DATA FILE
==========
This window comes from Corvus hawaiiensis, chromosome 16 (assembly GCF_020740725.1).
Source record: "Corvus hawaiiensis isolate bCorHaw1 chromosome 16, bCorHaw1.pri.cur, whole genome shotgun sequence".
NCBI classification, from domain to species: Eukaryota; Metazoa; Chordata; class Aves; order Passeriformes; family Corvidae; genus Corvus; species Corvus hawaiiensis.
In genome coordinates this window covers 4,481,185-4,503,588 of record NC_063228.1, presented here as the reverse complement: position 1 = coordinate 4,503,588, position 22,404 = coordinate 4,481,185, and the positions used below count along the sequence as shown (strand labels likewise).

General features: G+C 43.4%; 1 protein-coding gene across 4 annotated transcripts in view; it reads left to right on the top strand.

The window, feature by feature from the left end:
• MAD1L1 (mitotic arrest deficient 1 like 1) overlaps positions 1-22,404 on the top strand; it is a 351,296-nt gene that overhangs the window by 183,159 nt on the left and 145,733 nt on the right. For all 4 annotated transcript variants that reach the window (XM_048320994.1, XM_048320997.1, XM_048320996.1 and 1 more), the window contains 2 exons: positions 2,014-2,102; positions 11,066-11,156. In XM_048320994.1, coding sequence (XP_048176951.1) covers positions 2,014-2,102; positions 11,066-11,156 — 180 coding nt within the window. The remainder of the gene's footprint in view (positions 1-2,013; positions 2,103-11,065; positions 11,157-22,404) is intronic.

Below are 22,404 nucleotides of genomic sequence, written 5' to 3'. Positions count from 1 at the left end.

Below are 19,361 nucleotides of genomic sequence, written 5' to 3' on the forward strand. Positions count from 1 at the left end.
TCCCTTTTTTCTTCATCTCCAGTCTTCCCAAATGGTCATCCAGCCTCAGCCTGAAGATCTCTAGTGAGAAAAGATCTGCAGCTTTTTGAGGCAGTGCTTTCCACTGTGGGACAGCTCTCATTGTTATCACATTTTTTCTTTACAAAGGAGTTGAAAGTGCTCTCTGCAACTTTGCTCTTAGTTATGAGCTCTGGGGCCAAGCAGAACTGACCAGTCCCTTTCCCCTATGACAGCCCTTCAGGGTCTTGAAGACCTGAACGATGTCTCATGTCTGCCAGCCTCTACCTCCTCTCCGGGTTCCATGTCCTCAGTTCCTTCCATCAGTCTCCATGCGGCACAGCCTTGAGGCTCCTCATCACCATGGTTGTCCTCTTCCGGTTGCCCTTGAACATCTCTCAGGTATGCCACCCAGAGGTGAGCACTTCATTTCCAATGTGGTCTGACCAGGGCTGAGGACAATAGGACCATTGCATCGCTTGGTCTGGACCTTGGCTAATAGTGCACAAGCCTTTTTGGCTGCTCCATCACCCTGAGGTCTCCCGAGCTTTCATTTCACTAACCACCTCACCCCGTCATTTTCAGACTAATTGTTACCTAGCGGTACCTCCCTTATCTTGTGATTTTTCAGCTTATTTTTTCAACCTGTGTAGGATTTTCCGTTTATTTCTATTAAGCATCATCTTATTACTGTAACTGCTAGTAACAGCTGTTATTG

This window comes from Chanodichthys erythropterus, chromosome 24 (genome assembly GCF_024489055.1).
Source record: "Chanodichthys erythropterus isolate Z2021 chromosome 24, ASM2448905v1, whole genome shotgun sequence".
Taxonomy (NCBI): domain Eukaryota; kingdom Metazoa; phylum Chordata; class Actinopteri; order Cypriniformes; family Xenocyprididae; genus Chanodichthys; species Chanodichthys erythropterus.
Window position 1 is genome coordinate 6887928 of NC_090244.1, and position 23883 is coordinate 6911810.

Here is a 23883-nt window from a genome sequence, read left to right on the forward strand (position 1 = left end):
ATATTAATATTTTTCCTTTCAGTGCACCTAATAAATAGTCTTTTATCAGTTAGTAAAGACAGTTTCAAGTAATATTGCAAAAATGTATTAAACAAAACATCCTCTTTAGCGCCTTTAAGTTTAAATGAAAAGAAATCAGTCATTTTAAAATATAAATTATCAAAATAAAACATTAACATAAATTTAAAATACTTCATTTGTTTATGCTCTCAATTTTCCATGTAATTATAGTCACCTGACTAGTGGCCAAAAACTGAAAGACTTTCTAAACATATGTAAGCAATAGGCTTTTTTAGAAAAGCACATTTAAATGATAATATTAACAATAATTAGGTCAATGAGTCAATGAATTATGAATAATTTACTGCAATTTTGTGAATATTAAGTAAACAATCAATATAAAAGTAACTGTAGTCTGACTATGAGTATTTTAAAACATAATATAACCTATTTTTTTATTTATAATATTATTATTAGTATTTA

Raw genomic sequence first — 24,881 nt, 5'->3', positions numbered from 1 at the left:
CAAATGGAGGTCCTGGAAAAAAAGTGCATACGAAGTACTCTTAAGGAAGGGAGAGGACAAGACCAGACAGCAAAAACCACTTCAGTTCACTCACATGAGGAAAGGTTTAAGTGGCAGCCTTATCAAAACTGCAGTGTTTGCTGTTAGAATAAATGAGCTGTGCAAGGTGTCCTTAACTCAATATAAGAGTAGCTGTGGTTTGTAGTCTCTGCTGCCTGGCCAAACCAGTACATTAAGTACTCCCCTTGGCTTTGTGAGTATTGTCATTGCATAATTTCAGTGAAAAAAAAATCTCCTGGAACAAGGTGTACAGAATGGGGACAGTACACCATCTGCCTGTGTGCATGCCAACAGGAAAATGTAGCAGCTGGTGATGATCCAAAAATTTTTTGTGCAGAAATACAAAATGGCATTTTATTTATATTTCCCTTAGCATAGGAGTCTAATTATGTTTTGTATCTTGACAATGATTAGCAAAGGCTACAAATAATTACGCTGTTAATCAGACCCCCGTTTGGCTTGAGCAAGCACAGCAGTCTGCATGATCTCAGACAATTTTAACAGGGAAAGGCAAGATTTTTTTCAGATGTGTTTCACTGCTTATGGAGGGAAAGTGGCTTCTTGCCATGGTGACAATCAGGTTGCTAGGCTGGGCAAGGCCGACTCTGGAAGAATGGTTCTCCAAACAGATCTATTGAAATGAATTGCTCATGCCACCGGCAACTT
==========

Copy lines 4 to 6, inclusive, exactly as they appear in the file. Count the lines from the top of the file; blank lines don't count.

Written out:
In genome coordinates this window covers 4,481,185-4,503,588 of record NC_063228.1, presented here as the reverse complement: position 1 = coordinate 4,503,588, position 22,404 = coordinate 4,481,185, and the positions used below count along the sequence as shown (strand labels likewise).

General features: G+C 43.4%; 1 protein-coding gene across 4 annotated transcripts in view; it reads left to right on the top strand.

The window, feature by feature from the left end: